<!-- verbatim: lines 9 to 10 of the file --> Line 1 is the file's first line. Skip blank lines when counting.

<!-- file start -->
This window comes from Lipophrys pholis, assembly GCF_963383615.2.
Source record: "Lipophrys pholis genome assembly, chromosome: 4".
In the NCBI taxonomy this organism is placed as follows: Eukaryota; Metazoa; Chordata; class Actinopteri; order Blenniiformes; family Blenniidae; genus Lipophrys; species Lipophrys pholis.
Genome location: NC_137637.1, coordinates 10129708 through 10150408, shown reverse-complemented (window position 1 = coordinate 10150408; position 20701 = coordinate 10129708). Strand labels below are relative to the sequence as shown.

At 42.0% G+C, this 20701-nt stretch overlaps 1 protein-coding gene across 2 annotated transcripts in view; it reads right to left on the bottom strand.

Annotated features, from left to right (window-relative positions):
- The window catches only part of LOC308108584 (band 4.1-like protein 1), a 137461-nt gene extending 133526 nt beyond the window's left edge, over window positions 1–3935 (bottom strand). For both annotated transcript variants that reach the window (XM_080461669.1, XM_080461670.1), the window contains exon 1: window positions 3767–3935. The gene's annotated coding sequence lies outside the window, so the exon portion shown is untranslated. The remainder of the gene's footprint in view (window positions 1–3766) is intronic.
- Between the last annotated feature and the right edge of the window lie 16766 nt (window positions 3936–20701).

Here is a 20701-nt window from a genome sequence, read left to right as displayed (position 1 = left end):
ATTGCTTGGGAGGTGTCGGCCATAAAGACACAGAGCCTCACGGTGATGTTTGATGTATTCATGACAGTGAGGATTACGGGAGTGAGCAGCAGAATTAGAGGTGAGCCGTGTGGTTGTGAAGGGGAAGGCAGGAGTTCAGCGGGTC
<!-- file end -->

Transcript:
Here is a 20701-nt window from a genome sequence, read left to right as displayed (position 1 = left end):
ATTGCTTGGGAGGTGTCGGCCATAAAGACACAGAGCCTCACGGTGATGTTTGATGTATTCATGACAGTGAGGATTACGGGAGTGAGCAGCAGAATTAGAGGTGAGCCGTGTGGTTGTGAAGGGGAAGGCAGGAGTTCAGCGGGTC